High School Students Lobby Legislators for Saran-Wrap Sex Ed Bill

Printed from: http://newbostonpost.com/2018/02/22/high-school-students-lobby-legislators-for-saran-wrap-sex-ed-bill/

By Colin A. Young
State House News Service

BOSTON — The lead House sponsors of a bill requiring that sexual health education be “medically accurate, age-appropriate” pumped up high school students lobbying for the bill Thursday but acknowledged the bill’s prospects in the House this session are uncertain.

State Representatives James O’Day and Paul Brodeur, both chairmen in Speaker Robert DeLeo’s House, rallied with about 80 students participating in a Planned Parenthood lobby day at the Massachusetts State House. Brodeur, who was first elected in 2010, told the students the bill had “been around longer than I’ve been in the Legislature,” and O’Day emphatically said, “we absolutely have to get this bill passed this session.”

The Massachusetts Senate in July approved the bill by a 31-6 vote and the bill has been before the House Ways and Means Committee ever since.

Asked if they expect to see the bill reach the House floor before the end of formal sessions in July, both O’Day and Brodeur chuckled and said, “We certainly hope so.” The House Ways and Means Committee, led by Representative Jeffrey Sanchez, did not respond to a request for comment Thursday.

The bill (S 2128) would require that school districts offering sex education adopt a policy ensuring parental notification, allow parents to opt their children out, and provide curriculum “appropriate for students regardless of gender, race, disability status, sexual orientation, or gender identity.”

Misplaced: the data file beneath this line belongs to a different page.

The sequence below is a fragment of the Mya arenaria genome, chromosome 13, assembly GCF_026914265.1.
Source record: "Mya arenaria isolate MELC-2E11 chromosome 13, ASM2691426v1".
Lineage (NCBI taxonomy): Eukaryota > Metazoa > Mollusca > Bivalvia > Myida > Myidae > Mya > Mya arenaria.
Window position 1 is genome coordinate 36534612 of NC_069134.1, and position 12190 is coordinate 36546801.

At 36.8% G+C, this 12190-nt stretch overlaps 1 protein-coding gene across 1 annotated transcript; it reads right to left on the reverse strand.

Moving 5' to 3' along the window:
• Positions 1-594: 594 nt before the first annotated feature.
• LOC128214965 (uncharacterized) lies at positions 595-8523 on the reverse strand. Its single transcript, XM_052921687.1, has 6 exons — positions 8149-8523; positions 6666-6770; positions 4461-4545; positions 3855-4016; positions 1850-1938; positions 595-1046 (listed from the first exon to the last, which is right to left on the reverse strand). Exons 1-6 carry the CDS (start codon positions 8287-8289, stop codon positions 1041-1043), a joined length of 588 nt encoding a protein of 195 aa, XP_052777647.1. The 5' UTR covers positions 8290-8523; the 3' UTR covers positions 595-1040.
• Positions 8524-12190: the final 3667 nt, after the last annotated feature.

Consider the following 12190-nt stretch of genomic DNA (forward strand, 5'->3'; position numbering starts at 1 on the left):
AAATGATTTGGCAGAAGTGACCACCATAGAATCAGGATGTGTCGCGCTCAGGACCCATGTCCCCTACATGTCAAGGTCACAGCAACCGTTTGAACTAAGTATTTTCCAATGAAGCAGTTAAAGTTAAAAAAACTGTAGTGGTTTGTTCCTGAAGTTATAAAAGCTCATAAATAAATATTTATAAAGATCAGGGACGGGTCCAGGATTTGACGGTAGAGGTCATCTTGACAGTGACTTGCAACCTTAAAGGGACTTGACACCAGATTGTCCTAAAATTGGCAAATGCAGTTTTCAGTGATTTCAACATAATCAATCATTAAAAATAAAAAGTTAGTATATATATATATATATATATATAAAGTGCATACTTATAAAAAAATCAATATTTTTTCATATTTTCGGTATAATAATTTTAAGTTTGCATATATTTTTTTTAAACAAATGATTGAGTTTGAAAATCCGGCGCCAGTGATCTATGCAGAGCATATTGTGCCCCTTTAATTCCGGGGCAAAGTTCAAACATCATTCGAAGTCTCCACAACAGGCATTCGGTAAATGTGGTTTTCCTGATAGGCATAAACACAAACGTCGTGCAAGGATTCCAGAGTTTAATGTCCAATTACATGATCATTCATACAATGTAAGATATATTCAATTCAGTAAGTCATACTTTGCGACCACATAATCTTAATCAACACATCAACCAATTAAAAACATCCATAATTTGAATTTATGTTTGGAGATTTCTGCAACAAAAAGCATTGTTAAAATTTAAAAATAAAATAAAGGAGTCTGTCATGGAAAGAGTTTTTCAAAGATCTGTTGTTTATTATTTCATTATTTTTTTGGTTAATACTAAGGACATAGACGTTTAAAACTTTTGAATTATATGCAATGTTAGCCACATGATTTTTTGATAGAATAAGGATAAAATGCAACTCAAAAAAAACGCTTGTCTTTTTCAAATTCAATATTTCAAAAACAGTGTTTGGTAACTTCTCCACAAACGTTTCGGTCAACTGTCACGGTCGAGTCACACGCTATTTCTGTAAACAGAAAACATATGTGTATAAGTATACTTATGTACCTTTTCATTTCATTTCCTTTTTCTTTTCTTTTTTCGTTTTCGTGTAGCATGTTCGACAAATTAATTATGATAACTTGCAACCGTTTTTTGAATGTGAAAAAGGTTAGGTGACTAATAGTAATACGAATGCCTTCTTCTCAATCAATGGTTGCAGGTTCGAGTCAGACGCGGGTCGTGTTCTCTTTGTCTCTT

O’Day and Brodeur said part of what has stalled the bill is that it deals with issues that many people are uncomfortable talking about.

“Everything is a process and these are sensitive, challenging issues that involve intimacy, human relations, and how parents and families get along,” Brodeur said. He added, “and it’s been a grind because we need to educate folks about what we’re trying to do and what we’re not trying to do.”

O’Day said opponents of the bill — he singled out “the right, the conservative right, the religious right” — have used misinformation to attack the legislation and have led others to believe the bill would do things O’Day said it would not.

“Every time that there seems to be a move forward on this bill, there comes a rash of emails mostly with inaccurate information,” he said. “They fill up all of our email inboxes with all this misinformation and it gets a lot louder than what we’ve been able to do so far.”

O’Day, who worked for 25 years as a social worker in Worcester before joining the Legislature, cited a frequent talking point from opponents who think the sex ed contemplated by the bill would instruct teens to use saran wrap when a condom is unavailable. He said the bill is about the things that form the “underpinning” of healthy human relationships.

“People really did get all twisted up over the idea that there is some kind of sexual connotation going on with this,” he said. “But it’s about consent, it’s about conflict resolution, it’s about being appropriate and polite and respectful.”